A depiction of Apple's planned new headquarters in Silicon Valley, dubbed the "spaceship" building for its circular design. Apple Inc.

Apple Inc.’s new “spaceship” headquarters in Silicon Valley will be the “greenest building on the planet,” CEO Tim Cook told an audience at New York City’s Climate Week on Monday in a push to reduce the giant firm’s environmental footprint and maintain its status as an innovative enterprise.

“We’re building a new headquarters that will, I think, be the greenest building on the planet. It’ll be a center for innovation, and it’s something clearly our employees want and we want,” he said. “Apple at its roots has a very core value of leaving the world a better place than we found it.”

The building is scheduled to open in 2016 and would be powered exclusively by renewables like wind and solar energy, Cook said.

The company claims 94 percent of its corporate offices use renewable energy sources like solar and biogas, and it aims to move its data centers onto 100 percent renewable use soon. Most data centers use electricity to power huge air conditioners that cool servers and facilitate online transactions like video streaming. According to some reports, streaming an hour of video per week on an iPhone or iPad uses more electricity in a year than powering two refrigerators round the clock.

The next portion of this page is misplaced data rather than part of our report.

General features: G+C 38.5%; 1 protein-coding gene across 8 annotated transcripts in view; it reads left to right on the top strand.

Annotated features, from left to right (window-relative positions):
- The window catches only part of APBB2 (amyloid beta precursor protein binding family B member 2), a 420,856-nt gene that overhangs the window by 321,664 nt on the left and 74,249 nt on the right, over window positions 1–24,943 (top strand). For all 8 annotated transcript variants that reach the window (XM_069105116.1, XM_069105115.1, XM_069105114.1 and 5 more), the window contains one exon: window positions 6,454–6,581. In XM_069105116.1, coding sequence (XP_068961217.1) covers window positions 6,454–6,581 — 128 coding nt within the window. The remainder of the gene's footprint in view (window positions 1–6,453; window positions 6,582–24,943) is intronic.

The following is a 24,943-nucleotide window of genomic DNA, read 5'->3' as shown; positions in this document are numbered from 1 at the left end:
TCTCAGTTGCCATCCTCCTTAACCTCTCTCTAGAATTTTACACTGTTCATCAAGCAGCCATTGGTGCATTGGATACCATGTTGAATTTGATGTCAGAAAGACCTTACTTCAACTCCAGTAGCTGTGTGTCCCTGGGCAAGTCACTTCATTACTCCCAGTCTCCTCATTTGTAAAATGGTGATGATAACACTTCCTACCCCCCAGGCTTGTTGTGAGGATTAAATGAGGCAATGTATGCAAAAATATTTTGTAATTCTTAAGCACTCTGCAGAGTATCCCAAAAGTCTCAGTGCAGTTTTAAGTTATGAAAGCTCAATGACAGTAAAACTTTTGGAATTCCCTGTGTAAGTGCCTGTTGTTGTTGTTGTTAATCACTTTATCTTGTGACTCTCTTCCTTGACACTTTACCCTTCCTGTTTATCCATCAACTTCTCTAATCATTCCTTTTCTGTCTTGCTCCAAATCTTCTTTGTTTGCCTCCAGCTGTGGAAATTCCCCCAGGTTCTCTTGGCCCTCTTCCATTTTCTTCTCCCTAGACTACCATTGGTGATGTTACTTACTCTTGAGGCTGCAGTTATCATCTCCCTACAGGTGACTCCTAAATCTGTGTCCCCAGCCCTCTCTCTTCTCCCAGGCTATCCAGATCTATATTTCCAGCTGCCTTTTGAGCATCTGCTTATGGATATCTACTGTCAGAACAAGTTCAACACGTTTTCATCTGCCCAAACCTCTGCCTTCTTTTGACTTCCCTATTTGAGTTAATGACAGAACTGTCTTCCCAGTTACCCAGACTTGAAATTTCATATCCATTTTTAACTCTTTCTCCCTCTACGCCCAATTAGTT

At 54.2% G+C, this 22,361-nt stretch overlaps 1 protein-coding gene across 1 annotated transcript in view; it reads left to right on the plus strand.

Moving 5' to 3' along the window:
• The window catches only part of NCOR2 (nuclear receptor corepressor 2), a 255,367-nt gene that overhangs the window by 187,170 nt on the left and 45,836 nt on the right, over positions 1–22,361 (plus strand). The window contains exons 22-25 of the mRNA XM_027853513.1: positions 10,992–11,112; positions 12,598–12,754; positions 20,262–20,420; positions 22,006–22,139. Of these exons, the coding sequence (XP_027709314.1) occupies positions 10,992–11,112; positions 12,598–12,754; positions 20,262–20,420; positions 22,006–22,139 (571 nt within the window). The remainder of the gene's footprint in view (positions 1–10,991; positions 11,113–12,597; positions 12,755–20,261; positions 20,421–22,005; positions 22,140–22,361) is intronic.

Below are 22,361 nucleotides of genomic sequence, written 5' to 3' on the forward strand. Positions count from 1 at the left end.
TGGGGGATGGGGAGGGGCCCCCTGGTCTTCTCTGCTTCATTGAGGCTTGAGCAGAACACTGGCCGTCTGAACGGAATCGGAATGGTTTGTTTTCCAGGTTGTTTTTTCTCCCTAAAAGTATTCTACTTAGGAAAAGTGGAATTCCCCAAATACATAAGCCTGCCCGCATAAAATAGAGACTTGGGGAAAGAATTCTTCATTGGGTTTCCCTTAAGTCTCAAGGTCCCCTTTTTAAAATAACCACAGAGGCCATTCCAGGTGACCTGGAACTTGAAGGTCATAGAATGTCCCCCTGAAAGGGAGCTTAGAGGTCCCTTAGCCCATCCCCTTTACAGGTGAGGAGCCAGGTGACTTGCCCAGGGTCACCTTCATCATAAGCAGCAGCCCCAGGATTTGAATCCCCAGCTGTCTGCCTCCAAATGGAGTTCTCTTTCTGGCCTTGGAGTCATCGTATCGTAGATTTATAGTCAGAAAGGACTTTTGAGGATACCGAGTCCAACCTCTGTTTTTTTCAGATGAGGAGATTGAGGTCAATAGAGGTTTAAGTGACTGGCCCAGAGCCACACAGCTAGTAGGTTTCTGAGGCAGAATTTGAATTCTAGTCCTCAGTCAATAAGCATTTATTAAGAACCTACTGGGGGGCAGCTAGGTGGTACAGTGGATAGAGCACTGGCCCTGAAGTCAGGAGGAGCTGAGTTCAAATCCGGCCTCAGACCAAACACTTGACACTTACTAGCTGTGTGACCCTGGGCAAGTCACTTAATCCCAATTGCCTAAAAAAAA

And Apple’s offices overseas still face major challenges to reducing environmental impact and addressing human rights concerns in manufacturing centers. Apple’s vice president of environmental initiatives, Lisa Jackson, has said that 70 percent of the company’s carbon footprint comes from its supply chain.

Cook described an Apple data center in North Carolina that didn’t have options to buy renewable energy, so the company built a 100-acre, 20-megawatt solar farm at peak output, making Apple “the largest private owner of a solar farm in the nation, maybe in the world,” he said. Some solar farms in the U.S. produce more than 200 megawatts at peak operations, with the under-construction Topaz Solar Farm in Southern California set to produce 550 megawatts and become the world’s largest solar photovoltaic plant. But these larger solar farms are owned by wholesale electricity suppliers.

“We’re making enough energy there to power 14,000 homes,” Cook said.

According to Data Center Journal, the solar farm powers about 10 percent of Apple’s consumption at that data center, and the company that built the solar panels is carrying $820 million in debt, backed by a $1.2 billion federal loan guarantee, Human Events reported.

Cook said the work to clean up energy consumption is “dirty and detailed work,” and the company won’t make much of a difference without others joining in the effort because Apple is just “a pebble in the pond.”

Since taking over from former co-founder and CEO Steve Jobs, Cook has emphasized the company’s efforts in environmental sustainability.

“I have a nephew that I dearly love that’s 10, and when I look at him, and when I think of leaving a world that’s not as good as when I entered it, there’s no bigger sin than that,” he said. “That’s an Apple value, that’s our corporate values. We’re going to do everything we can to leave the world a better place than we found it.”